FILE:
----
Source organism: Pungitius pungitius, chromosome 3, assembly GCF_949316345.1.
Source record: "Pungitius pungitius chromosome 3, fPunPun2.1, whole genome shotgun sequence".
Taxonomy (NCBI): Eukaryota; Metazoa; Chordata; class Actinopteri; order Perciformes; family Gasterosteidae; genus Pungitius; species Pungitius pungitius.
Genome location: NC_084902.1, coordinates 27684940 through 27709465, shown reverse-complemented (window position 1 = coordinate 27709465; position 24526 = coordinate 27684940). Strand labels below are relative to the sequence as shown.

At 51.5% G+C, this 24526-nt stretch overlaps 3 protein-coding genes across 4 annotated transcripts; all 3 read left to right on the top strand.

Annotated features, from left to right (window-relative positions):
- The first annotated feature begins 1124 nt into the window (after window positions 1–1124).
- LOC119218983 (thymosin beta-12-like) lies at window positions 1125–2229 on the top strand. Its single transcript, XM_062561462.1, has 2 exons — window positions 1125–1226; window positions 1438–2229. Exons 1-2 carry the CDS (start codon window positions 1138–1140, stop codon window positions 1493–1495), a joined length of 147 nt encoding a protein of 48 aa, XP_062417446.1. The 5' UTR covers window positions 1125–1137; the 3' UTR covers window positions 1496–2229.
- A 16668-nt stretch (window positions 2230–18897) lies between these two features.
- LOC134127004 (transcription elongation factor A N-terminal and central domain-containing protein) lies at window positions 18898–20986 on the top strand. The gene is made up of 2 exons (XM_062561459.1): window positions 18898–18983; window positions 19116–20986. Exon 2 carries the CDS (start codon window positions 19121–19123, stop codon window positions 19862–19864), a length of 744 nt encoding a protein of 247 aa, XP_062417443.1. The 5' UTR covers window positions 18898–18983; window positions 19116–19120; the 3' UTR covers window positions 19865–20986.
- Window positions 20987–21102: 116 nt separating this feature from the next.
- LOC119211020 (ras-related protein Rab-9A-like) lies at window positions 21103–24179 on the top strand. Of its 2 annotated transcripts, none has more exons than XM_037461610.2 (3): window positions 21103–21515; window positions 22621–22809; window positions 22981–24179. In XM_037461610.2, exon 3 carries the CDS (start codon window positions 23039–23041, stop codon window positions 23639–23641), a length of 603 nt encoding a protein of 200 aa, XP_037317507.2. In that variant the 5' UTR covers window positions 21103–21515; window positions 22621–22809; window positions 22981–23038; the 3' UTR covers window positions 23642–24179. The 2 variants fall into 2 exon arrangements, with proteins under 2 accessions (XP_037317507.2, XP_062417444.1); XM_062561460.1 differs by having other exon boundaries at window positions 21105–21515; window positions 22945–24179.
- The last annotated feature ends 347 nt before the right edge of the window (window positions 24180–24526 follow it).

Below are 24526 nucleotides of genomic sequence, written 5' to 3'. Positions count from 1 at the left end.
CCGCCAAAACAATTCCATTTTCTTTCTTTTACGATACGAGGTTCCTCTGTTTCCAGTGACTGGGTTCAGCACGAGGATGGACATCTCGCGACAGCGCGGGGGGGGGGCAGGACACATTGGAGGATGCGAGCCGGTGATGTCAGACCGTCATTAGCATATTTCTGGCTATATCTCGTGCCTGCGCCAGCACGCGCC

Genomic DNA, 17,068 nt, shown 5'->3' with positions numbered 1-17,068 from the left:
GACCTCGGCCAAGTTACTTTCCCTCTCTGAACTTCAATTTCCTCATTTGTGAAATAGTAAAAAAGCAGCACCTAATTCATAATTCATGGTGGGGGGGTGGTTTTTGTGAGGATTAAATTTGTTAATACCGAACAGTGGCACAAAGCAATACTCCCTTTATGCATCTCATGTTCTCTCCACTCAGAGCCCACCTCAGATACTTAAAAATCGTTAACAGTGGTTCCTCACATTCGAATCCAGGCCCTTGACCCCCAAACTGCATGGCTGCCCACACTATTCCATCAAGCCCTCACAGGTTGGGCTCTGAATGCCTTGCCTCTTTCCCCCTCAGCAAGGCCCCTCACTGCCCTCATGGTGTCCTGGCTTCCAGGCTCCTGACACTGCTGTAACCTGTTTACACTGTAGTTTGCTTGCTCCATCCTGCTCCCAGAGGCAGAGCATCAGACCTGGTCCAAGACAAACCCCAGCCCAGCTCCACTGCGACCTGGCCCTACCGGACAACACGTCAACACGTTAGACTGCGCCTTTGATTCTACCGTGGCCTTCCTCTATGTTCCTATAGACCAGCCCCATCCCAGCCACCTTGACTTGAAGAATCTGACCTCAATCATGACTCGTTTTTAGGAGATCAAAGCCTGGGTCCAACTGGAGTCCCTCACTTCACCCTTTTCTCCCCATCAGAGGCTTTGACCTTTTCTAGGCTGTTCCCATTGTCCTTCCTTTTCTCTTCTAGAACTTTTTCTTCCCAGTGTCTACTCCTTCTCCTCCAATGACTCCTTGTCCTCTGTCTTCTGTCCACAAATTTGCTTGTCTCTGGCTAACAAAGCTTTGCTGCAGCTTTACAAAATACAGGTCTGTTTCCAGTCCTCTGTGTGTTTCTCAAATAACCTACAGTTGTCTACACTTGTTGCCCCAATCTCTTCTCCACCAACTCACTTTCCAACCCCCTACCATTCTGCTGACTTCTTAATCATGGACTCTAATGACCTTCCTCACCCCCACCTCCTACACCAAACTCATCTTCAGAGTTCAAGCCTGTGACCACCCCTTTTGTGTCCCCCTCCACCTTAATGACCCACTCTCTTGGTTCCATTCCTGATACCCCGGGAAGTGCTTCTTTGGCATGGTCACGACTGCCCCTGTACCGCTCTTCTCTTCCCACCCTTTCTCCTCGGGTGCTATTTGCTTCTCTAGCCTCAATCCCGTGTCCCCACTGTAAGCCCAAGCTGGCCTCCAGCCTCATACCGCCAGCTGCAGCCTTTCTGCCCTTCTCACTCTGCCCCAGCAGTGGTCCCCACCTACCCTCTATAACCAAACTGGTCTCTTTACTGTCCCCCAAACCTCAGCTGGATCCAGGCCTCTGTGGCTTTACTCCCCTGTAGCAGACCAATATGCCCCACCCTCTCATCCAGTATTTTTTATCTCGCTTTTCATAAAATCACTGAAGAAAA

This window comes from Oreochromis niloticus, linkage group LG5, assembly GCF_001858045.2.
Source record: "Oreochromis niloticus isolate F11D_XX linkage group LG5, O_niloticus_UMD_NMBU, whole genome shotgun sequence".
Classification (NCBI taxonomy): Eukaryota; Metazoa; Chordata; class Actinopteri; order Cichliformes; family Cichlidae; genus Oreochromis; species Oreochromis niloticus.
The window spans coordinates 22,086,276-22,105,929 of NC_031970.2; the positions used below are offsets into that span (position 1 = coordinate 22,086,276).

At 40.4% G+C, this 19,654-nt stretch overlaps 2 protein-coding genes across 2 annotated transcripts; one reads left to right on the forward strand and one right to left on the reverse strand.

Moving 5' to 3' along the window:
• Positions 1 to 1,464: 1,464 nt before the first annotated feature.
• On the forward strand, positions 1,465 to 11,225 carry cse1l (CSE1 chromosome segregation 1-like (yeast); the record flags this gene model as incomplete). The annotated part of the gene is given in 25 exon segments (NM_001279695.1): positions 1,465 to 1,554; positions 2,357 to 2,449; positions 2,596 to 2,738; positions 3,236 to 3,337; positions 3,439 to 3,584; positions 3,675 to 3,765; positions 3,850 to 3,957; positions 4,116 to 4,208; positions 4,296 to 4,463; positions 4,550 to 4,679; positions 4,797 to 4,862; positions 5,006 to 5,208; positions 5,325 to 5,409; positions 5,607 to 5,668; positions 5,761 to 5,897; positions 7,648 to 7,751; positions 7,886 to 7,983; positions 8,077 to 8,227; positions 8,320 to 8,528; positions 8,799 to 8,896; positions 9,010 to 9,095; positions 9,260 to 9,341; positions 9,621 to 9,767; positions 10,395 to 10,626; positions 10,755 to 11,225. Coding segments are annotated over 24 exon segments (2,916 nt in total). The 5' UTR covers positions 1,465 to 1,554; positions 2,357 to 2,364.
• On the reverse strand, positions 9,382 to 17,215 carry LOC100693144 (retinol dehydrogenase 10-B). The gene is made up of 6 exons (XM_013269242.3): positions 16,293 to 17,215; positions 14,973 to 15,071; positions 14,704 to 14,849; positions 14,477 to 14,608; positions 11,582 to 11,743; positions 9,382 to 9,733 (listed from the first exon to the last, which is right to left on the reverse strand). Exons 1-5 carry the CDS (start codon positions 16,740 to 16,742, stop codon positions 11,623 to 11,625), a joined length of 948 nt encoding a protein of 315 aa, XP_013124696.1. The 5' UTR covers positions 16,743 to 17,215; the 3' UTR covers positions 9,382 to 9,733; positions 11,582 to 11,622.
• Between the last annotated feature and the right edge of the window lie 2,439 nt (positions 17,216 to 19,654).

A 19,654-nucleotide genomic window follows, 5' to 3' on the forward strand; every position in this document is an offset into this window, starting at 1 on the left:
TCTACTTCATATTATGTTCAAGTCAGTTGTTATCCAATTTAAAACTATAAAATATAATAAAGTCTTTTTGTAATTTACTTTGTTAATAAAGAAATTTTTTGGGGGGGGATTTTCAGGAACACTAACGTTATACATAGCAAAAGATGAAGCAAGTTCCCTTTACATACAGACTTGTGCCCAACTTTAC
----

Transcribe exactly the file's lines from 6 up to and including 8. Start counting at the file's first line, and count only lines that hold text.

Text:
Annotated features, from left to right (window-relative positions):
- The first annotated feature begins 1124 nt into the window (after window positions 1–1124).
- LOC119218983 (thymosin beta-12-like) lies at window positions 1125–2229 on the top strand. Its single transcript, XM_062561462.1, has 2 exons — window positions 1125–1226; window positions 1438–2229. Exons 1-2 carry the CDS (start codon window positions 1138–1140, stop codon window positions 1493–1495), a joined length of 147 nt encoding a protein of 48 aa, XP_062417446.1. The 5' UTR covers window positions 1125–1137; the 3' UTR covers window positions 1496–2229.